Verizon Says Fixed 5G Will Happen in 2018, Less Clear on Mobile
"Pre-commercial fixed wireless 5G trials are continuing." said CFO Matt Ellis on the operator's third-quarter earnings call Thursday morning. "We'll have more specifics later in the fourth quarter."
Verizon has field trials continuing in 11 cities in the US. It is largely using 28GHz millimeter wave (mmWave) setups for fixed wireless tests.
Later, in the Q&A session, Ellis did elucidate a little further, saying that the trials are going "very well" and that Verizon has non-line of sight (NLOS) connections over mmWave. "We've experienced delivering service to MDUs [multi-dwelling units]," Ellis commented. "Over 20 floors, which is more than we expected when we started the trials."
The company is expecting to start offering 5G as a gigabit-plus fixed wireless alternative to cable commercially in 2018. "Nothing has changed," Ellis said.
Ellis, however, wouldn't be drawn on exactly when Verizon will start deploying mobile 5G for smartphones and more. "It's certainly not a 2018 activity," Ellis allowed.
This is significant because Verizon said this week that it will work with Qualcomm Inc. (Nasdaq: QCOM) on "over-the-air" trials of the 3rd Generation Partnership Project (3GPP) 5G New Radio (NR) standard in 2018. This suggests that Verizon will use its own 5GTF standard for initial 5G fixed wireless service, while working on a "migration path" to the 3GPP standard. Light Reading has asked Verizon about its migration plans this week but the operator hasn't replied yet. (See Verizon Migrating From Homebrew 5G, Enlists Qualcomm for Trials.)
Ellis also wouldn't be drawn on how much a nationwide 5G network might eventually cost to deploy and whether that would push Verizon's current capital expenditure (capex) up. An analyst stated on the call that he had seen media reports that it could cost up to $50 billion to deploy.
Contextually, this is because mmWave-based 5G is expected to have a much lower coverage range than current 4G. In fact, 5G mmWave small cells might need to be deployed every block or so to provide coverage.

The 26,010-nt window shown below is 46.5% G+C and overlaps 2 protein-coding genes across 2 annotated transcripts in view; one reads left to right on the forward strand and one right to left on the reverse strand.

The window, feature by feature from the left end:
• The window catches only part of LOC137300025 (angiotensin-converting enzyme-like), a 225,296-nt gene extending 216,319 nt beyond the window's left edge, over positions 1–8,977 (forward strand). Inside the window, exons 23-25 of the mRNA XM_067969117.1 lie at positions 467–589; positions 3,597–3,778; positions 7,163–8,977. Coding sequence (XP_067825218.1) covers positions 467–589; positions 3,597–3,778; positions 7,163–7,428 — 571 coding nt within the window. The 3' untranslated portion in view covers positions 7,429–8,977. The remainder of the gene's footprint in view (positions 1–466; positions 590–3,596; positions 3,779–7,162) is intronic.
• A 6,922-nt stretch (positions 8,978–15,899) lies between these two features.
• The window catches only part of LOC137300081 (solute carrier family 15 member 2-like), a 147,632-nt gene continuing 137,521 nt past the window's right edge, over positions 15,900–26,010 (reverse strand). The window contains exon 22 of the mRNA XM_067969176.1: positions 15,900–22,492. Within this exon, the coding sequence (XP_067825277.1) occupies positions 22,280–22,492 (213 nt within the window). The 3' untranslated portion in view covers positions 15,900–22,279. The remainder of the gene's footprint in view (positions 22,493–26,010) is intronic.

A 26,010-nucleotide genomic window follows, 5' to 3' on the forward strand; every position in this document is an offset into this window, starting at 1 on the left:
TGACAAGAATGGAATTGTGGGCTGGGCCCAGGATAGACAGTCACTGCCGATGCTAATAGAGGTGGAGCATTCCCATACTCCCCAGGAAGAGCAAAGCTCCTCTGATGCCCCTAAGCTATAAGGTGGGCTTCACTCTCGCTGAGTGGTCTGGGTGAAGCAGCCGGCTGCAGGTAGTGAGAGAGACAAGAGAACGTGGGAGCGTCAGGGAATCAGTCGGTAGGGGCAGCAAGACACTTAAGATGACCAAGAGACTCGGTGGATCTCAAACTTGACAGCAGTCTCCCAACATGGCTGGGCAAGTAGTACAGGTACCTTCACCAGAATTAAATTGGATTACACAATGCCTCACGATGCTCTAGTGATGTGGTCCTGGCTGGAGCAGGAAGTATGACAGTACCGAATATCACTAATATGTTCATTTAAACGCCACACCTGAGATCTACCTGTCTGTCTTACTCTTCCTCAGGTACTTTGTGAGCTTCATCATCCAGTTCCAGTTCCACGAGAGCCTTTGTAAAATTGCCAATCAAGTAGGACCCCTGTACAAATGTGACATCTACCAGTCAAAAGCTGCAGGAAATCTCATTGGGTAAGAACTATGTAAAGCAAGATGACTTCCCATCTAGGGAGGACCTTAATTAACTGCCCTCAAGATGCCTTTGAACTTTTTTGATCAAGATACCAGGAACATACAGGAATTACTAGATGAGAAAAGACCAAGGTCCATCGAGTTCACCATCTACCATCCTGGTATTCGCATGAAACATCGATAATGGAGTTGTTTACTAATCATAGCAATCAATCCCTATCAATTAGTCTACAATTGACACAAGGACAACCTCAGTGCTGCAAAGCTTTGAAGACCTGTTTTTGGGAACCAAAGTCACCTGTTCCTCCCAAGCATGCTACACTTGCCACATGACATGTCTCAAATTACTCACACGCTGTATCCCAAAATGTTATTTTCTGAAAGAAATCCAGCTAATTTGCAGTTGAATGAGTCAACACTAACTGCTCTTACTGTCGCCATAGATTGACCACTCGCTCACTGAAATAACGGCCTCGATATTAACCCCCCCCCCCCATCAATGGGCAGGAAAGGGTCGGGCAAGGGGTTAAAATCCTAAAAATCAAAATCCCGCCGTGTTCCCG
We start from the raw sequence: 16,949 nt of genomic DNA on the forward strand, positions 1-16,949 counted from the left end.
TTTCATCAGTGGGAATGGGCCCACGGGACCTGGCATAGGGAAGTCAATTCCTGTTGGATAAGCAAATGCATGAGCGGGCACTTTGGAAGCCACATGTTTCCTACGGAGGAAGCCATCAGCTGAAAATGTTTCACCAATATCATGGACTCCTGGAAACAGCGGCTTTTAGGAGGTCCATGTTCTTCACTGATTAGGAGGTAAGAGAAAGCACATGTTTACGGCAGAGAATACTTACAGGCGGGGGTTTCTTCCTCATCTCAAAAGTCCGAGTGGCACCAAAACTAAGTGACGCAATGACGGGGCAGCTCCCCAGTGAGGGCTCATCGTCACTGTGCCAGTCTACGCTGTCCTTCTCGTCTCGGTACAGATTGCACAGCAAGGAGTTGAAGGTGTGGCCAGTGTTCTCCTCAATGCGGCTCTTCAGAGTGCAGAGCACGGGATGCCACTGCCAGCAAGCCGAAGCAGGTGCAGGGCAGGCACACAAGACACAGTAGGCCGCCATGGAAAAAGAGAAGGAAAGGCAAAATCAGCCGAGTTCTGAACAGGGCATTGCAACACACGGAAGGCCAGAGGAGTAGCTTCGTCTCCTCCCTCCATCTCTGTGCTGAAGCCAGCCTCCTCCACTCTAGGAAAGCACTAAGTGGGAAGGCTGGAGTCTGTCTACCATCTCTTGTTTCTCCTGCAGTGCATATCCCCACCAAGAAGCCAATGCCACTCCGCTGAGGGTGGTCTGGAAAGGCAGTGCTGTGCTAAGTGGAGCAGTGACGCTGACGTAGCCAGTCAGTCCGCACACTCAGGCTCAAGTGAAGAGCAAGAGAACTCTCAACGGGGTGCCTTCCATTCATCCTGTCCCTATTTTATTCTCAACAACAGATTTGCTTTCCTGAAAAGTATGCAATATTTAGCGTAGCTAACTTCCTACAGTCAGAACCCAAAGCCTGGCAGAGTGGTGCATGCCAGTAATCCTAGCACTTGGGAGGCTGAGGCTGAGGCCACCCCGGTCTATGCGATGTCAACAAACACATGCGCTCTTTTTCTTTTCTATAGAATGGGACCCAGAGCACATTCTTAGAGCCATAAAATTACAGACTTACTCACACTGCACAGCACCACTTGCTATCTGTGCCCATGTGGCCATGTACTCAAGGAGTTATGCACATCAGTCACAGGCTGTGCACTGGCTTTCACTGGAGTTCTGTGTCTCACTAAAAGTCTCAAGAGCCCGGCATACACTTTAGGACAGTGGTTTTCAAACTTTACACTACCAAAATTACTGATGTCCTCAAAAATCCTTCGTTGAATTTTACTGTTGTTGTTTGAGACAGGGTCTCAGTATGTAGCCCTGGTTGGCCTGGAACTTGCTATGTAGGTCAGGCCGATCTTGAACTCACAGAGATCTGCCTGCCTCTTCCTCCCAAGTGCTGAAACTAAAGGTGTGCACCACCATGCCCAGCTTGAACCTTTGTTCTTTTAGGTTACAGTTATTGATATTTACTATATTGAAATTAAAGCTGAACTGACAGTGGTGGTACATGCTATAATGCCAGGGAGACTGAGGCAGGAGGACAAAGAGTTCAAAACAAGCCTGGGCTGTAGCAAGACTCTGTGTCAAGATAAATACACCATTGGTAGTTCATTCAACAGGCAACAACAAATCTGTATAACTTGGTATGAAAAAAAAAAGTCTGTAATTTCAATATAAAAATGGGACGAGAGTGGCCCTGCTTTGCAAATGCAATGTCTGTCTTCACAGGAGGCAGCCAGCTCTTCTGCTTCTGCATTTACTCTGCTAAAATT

Like a dutiful CFO, Ellis downplayed any future cost concerns. "I think of the people who are estimating those numbers are getting ahead of themselves and it's just way too early to tell," he said.
In fact, Verizon is still waiting on a couple of mmWave transactions to close -- the XO spectrum licenses and Straight Path acquisition -- before it has access to commercial licenses anyway. These are expected to close in 2018.
Meanwhile, Ellis is expecting 2017 capex on the lower end of its guidance, even as Verizon updates its 4G network. "That's still going to be around $17 billion of spend, so that's not an insignificant number," he noted.
Ellis says that Verizon is now using just over 50% of its low- and mid-band portfolio for 4G. The operator expects to start rolling out new AWS-3 spectrum for 4G in 2018 and refarming PCS spectrum for 4G use.
For the third quarter, Verizon reported net phone additions of 274,000. The operator listed 603,000 postpaid net additions (monthly subscribers) overall, of which 91,000 were tablets, and 238,000 were wearable devices, such as smartwatches.
The CFO is expecting those numbers to rise in the fourth quarter with the launch of the iPhone X and Google Pixel 2. "If you're paying a thousand dollars for a new handset, you’re going to want it to be on a good network, so we're confident we're going to get more than our fair share,” Ellis boasted.
He said that Internet of Things (IoT) sales were up approximately 13% overall. Car-based telematics represented over $220 million for the quarter, Ellis noted.
Verizon added 66,000 Fios Internet connections, but lost 18,000 video customers due to OTT competition. "Fios video was pressured by over-the-top offerings," Ellis noted.
The new Oath business -- combining AOL and Yahoo -- brought in $2 billion in revenue for the quarter, Ellis said in the call rundown. He also suggested that Oath brings in 1 billion "content customers" for Verizon "globally."
Meanwhile, the major video content partnership that CEO Lowell McAdam hinted at earlier this summer is still in the works, Ellis said. "Probably around live programming," Ellis allowed. "But how -- and when -- we do that is still TBD."
He wouldn't comment on the expected Sprint-T-Mobile merger, which could be announced as early as next week. "There's various rumors around M&A all the time ... I'm not going to comment on other people's businesses." (See Sprint & T-Mobile Aim to Keep as Much Spectrum as Possible in Merger – Report.)
Verizon's total revenue came in at $31.72 billion, compared to $30.94 billion a year ago. Net income for the quarter was flat compared to the same quarter last year at $3.62 billion, or $0.86 a share. The third quarter 2017 earnings included a $0.01 per-share impact as a result of the hurricanes in Florida and Texas in September. So adjusted earnings per share were $0.98, concurrent with analyst expectations.
Verizon's shares are trading up just over 2% at $49.63 after the earnings call on Thursday.
— Dan Jones, Mobile Editor, Light Reading
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